[Sugar-devel] Sugar App Launcher
tony_anderson at usa.net
Sun May 21 20:58:11 EDT 2017
We are supporting XOs with two architectures. Many of the interesting
programs are compiled to object code. Therefore, it is not trivial to
install and test that they work on an XO in gnome. In practice I do this
on the gnome side. I then switch to Sugar to see that it also works there.
With the limited storage capacity of the XO, installing programs must be
done selectively. Currently, on XOs with 4GB, I install Libre Office
because of the obsession education has that computing means Office.
Gimp, gnumeric, audacity are installed by default. Since Libre Office
includes calc, gnumeric seems redundant. However, on XOs with 2GB or 1GB
(XO-1.5, XO-1), Libre Office is not available and gnumeric is an
The wrapper is just that. It enables the gnome application to appear on
the home view with an icon and be launched from there. Like etoys,
scratch and other activities, there is no specific sugar adaptation with
toolbars, saving to the Journal, and so on. It has a byproduct that the
application itself must be terminated (typical gnome button) and then
the wrapper must be terminated. In the lists someone made a wrapper with
subprocess that detected when the application terminated and then
terminated the wrapper. I haven't explored that because clicking twice
to quit doesn't seem to pose a problem for users.
I use zim desktop wiki. The wrapper there has some extra capabilities to
help with export of Zim notebooks to the Journal (requires the notebook
be zipped as the Journal stores one file per object.
"My understanding of Sebastian's approach is that it would, in fact, be
a wrapper for these programs, but instead of requiring bespoke wrappers
be written for each application, it would leverage existing .desktop
files. This seems further reaching, more sustainable, and better
integrated with other desktop efforts."
In a standard laptop with 300GB store, the idea of being able to execute
a wide range of applications in Sugar is appealing. My understanding
that Sebastian provides an activity which then offers a menu of the
installed applications. This may have the advantage of emphasizing the
difference between Sugar activities and these programs and could make it
easier to explain the different toolbars, buttons, why the activity
doesn't show up in the Journal, or support collaboration and so on. On
the other hand, these activities (audacity, gimp, gnumeric, blender)
have steep learning curves. I don't know how to address that for an
open-ended set of programs. For example, I would love to be able to have
the learners use audacity to edit audio clips made in Record. However,
this means the learners understand the connection between sound
frequency and volume and the display on the screen. They would need to
learn a complicated ui to make clips. On the XO, fine control of the
cursor is difficult.
Here is an example for GCompris.
# label with the text, make the string translatable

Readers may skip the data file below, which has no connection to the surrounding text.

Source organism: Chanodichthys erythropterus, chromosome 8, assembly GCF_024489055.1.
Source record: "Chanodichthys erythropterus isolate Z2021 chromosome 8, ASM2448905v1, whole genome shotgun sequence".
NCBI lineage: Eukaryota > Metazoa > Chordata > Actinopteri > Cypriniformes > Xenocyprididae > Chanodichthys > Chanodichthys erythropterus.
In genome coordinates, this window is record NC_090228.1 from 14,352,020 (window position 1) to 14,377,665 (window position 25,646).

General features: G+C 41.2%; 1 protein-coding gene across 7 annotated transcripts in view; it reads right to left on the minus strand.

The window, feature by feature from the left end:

label = Gtk.Label(_("GCompris!"))
# launch GCompris
pid = Popen('gcompris',shell=True)
This is activity.py from HelloWorld where the only change is to
substitute GCompris for Hello in the label and to launch GCompris. At
the top, there is
from subprocess import Popen, PIPE, call
On 05/21/2017 10:27 PM, D. Joe wrote:
> On Sun, May 21, 2017 at 08:00:47AM +0800, Tony Anderson wrote:
>> On 05/20/2017 08:32 PM, D. Joe wrote:
>>> On Sat, May 20, 2017 at 02:06:55PM +0800, Tony Anderson wrote:
>>>> Also not disagreeing. I am curious as to the limitation you see in the direct
>>>> execution model and how what you are doing will improve on it. Gnome is the
>>>> desktop we get with Sugar (13.2.8) but I suspect the command line (subprocess)
>>>> technique would work with xfce and others.
>>> If command-line tools were considered acceptable for use by young learners,
>>> we wouldn't have Sugar in the first place. But they're not. What's more,
>>> command line tools are largely seen as unacceptable for the majority of
>>> computer users, whether young learners or not.
>>> I'm truly befuddled why this is even a question, and I say this as someone
>>> who spends more time than most in a command line.
>> I think you missed the point. The fact that a gnome application runs in
>> sugar from the command line means it works there.
> So far, so good.
>> The next step is to write a simple wrapper so that it can be executed from
>> the Home View as an activity.
> Good, I think we're getting to the heart of this question here, which is to
> say, why should this remain the next step?
>> I usually start with HelloWorld and insert a subprocess call to
>> the gnome application.
>> This allows the learner to execute Libre Office, gimp, and other
>> applications in the familiar Sugar environment.
> My understanding of Sebastian's approach is that it would, in fact, be a
> wrapper for these programs, but instead of requiring bespoke wrappers be
> written for each application, it would leverage existing .desktop files.
> This seems further reaching, more sustainable, and better integrated with
> other desktop efforts.
> That is, unless the wrappers you write do something other than launch the
> programs? Say, offer a more native Sugar interface? Are these wrappers
> available somewhere in a public repository better to allow us to compare and
> contrast what they do with what Sebastian proposes?
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